Mary Mageau, one of our most productive contributors has ventured into a completely new area in the following story – she has tried the paranormal for the first time, and if this story is anything to go by, then she has found one of her many strengths – Read on and you shall see.
Last night I dreamed again of Coleraine.
In my waking memory its image is fleeting, but I still recall a sign near the long driveway, displaying its name. Set in acres of open range with its blazing floral gardens, and the elegant homestead with sweeping verandas on three sides – what could the dream signify? It has aroused such an aching within me I’d better talk to Geoff about it at breakfast.
partner is a successful vet who specializes in large animal diseases.
Geoff travels the length and breadth of the countryside, helping
station owners and breeders with their livestock problems.
Occasionally when I’m free I join him on these trips. We both love
the Australian outback—so vast and empty—such intense colours—The
I had a strange dream again about a place called Coleraine. I looked
up the name on a search engine and found that Coleraine is a large
town in the Irish county of Londonderry. In Gaelic, its name means,
nook of the ferns. There is a town by that same name on the Glenelg
Highway in Victoria and another in Itaska County in Minnesota. But
none of these places seem to fit into my dream.’
what a coincidence! I was just going to tell you that I’m leaving
again tomorrow morning, to visit a remote station. Can you come along
with me?’ Geoff had that open, hopeful look on his face I loved so
much. ‘I’d really appreciate your company as we’ll be away for
several days. And by the way, the place we’ll be visiting is
called, Coleraine.’ I could barely contain my excitement as I
replied, ‘Absolutely, I’ll join you. I have a deadline to meet on
a piece of writing, but I’ll bring along my laptop and work on it
at the station. Oh Geoff, this might be the place I dreamed about.’
We packed that
evening and found ourselves on the road just before sunrise. On the
second morning Geoff remarked, ‘Our destination isn’t that far
away now. We should reach the outside gate of Coleraine in a few more
minutes.’ I squeezed his hand with excitement.
sign marked its dusty road. We followed an endless track until I
experienced a hint of recognition as we passed a windmill. Excitedly
I cried out, ‘Geoff, after this hill crests, you should catch your
first glimpse of the house. It’s very large and elegant. There is a
circular drive filled with flowers near the front door. In its centre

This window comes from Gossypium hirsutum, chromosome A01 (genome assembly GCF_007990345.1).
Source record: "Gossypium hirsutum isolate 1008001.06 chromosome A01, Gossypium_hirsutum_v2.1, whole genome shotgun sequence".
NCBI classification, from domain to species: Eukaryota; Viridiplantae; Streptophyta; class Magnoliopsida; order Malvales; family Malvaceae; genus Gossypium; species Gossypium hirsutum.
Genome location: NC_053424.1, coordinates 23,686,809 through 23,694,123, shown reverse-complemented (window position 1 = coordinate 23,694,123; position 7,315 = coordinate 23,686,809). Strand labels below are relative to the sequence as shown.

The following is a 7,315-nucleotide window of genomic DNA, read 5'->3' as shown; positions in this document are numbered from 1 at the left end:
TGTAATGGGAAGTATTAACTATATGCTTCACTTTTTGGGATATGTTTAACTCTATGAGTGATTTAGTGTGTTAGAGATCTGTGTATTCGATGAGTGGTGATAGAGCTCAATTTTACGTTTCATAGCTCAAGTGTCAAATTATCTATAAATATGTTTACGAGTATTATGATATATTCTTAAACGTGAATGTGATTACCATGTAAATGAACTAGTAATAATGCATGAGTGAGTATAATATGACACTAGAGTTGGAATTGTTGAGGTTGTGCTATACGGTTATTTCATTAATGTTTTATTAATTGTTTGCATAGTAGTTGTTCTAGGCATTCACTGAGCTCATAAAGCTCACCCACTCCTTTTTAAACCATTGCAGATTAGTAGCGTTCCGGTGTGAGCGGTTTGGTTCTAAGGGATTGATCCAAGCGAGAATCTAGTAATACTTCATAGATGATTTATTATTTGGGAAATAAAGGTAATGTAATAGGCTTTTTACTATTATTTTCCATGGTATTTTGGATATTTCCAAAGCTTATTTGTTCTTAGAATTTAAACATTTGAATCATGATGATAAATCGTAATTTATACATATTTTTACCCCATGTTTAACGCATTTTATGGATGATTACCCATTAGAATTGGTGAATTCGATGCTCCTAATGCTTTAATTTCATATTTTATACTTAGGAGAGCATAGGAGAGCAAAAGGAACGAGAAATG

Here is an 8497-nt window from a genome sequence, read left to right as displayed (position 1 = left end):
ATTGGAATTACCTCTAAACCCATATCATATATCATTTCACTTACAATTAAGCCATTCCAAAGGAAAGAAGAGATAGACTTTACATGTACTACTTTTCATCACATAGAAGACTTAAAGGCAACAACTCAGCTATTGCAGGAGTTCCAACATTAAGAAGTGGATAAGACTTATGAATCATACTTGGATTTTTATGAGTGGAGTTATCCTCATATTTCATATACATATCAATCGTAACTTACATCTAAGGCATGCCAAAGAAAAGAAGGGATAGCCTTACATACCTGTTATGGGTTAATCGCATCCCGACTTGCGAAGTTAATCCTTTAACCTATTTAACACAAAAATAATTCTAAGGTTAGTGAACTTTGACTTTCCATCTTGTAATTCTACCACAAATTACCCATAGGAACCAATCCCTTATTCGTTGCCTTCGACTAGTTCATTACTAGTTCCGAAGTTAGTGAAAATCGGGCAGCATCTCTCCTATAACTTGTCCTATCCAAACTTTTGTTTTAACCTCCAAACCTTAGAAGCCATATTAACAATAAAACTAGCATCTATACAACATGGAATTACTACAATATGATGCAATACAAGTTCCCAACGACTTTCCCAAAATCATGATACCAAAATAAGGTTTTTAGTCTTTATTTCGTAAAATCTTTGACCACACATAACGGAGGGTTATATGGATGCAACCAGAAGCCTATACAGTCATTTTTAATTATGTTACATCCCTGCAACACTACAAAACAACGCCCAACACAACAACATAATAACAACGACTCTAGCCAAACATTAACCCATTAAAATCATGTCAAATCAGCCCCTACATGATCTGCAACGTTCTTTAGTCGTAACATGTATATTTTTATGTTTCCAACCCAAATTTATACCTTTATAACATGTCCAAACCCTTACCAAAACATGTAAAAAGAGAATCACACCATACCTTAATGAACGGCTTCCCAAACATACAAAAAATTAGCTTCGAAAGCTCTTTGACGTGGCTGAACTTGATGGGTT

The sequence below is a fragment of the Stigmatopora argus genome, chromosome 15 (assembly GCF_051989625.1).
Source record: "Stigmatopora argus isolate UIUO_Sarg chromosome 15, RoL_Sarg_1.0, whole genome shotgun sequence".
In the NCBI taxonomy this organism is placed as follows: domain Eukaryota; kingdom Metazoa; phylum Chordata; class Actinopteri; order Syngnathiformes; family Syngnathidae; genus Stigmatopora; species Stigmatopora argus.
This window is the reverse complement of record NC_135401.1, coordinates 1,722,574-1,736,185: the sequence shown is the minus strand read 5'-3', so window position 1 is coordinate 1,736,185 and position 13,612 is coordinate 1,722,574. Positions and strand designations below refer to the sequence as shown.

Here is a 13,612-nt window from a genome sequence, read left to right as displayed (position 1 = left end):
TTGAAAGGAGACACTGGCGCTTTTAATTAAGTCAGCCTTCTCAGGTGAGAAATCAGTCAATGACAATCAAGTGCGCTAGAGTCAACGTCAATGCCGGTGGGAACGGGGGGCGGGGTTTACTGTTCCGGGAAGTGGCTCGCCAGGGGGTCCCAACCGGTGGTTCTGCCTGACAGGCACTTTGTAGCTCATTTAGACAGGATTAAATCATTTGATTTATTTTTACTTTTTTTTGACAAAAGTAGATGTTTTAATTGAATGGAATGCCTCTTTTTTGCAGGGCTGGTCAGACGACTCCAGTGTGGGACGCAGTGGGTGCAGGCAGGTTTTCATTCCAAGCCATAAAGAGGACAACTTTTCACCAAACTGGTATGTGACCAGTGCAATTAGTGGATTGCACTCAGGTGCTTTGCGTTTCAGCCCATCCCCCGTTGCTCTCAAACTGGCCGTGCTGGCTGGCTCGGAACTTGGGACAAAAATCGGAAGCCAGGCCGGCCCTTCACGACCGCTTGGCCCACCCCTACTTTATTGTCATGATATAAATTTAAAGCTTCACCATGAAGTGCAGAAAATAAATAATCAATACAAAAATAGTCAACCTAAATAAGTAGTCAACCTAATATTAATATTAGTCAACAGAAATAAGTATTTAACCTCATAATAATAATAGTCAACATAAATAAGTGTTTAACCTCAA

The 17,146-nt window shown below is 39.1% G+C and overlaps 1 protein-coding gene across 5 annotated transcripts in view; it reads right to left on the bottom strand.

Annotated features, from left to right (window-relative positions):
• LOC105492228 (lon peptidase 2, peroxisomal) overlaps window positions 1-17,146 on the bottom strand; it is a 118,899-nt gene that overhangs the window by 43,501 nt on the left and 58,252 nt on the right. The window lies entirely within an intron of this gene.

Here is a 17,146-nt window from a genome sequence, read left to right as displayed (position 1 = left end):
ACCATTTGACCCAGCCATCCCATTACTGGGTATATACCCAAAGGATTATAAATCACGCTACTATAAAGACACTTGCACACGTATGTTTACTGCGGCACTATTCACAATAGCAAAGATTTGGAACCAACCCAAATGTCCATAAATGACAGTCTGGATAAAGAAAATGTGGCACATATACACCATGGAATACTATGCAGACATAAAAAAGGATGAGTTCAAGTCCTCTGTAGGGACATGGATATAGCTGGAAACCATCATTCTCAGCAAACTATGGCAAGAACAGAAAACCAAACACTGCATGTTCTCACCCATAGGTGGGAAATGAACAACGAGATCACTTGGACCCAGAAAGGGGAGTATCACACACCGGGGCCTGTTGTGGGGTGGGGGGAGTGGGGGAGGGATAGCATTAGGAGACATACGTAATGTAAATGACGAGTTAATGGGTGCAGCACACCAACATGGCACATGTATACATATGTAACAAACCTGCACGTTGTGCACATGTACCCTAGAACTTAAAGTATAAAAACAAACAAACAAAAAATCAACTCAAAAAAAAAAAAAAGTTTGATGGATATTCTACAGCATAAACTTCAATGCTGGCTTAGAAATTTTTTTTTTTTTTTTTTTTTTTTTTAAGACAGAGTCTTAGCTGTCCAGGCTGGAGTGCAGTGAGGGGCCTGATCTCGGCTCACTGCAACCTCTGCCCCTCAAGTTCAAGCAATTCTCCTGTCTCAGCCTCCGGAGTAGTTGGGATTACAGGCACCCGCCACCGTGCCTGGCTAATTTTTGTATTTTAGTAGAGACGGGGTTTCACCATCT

is a fountain set in a small reflecting pool.’
as we reached the hill top, only the run-down shell of an old house
appeared below. It was unpainted and the large verandas had been
removed. Neither a flower nor a fountain was in sight. The working
sheds scattered behind it were all in the same state of disrepair. I
was in shocked disbelief as we reached a dusty circular drive and
pulled up near the front entrance. The entire homestead looked
dilapidated and uncared for. What could have happened here to change
things so drastically?
I’m sorry to disappoint you but this can’t be the house you saw
in your dream. It may have been splendid long ago but it’s recently
seen some hard times. Let’s get out and find the station owners.
Don’t fret, sweetie – we’ll still have an enjoyable time here.’
we walked toward the entrance a woman’s voice called out, ‘Welcome
to Coleraine! I’m Mary O’Neil. Bill and I have been looking
forward to your visit.’ A tall raw-boned woman appeared, held out
her arms and gave us each a big hug. I warmed to her immediately.
‘You’ve been on the road a long time and I’ve got the jug
boiling. Come on in for some morning tea and let’s get acquainted.’
we entered the kitchen a strong, burly cattleman put out his hand.
‘Gwen and Geoff is it? I’m Bill, and you are both welcome.’ As
we tucked into Mary’s country-style cooking he shared their story.
‘Two years ago this property came on the market and it was in our
price range so we grabbed it. The house isn’t much to look at but
there are acres of prime grazing land. Mary and I run several hundred
head of cattle here on agistment.’
added, ‘Thomas Hanlon built the original house in 1882 for his wife
Marie, and their five daughters. It must have been grand in its glory
days. Everyone regarded it as the showplace of the district.’
what happened to the house since then, Mary?’ I asked.
the fire of 1895, the back of the house and most of the verandas had
gone. Two of the Hanlon daughters perished in the flames. The rest of
the house was saved but the family was so destroyed by it all, they
just upped stakes and walked away.’
your tea, Geoff, then we’ll saddle up.’ Bill rose from the table.
‘One or two of my steers aren’t doing so well and I need the